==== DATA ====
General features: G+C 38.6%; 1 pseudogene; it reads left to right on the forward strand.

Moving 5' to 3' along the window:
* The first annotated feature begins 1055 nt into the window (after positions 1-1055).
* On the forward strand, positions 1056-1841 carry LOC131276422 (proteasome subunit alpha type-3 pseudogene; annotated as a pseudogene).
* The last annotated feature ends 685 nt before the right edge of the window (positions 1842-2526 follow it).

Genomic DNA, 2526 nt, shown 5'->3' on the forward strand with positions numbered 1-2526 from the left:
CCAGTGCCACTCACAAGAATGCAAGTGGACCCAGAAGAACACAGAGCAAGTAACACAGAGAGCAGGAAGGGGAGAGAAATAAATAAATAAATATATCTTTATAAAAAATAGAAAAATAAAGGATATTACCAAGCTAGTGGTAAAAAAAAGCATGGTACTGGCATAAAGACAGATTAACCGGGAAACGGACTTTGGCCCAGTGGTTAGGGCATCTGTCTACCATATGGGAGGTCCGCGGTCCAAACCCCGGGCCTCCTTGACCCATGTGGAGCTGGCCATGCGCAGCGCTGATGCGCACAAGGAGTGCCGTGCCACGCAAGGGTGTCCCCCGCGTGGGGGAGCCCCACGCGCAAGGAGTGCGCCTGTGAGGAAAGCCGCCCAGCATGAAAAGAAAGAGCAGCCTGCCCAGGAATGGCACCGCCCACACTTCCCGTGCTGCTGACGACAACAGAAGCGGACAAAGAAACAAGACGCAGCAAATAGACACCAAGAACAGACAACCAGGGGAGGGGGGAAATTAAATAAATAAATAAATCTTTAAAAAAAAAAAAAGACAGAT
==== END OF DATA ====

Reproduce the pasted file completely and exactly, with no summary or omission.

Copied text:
General features: G+C 38.6%; 1 pseudogene; it reads left to right on the forward strand.

Moving 5' to 3' along the window:
* The first annotated feature begins 1055 nt into the window (after positions 1-1055).
* On the forward strand, positions 1056-1841 carry LOC131276422 (proteasome subunit alpha type-3 pseudogene; annotated as a pseudogene).
* The last annotated feature ends 685 nt before the right edge of the window (positions 1842-2526 follow it).

Genomic DNA, 2526 nt, shown 5'->3' on the forward strand with positions numbered 1-2526 from the left:
CCAGTGCCACTCACAAGAATGCAAGTGGACCCAGAAGAACACAGAGCAAGTAACACAGAGAGCAGGAAGGGGAGAGAAATAAATAAATAAATATATCTTTATAAAAAATAGAAAAATAAAGGATATTACCAAGCTAGTGGTAAAAAAAAGCATGGTACTGGCATAAAGACAGATTAACCGGGAAACGGACTTTGGCCCAGTGGTTAGGGCATCTGTCTACCATATGGGAGGTCCGCGGTCCAAACCCCGGGCCTCCTTGACCCATGTGGAGCTGGCCATGCGCAGCGCTGATGCGCACAAGGAGTGCCGTGCCACGCAAGGGTGTCCCCCGCGTGGGGGAGCCCCACGCGCAAGGAGTGCGCCTGTGAGGAAAGCCGCCCAGCATGAAAAGAAAGAGCAGCCTGCCCAGGAATGGCACCGCCCACACTTCCCGTGCTGCTGACGACAACAGAAGCGGACAAAGAAACAAGACGCAGCAAATAGACACCAAGAACAGACAACCAGGGGAGGGGGGAAATTAAATAAATAAATAAATCTTTAAAAAAAAAAAAAGACAGAT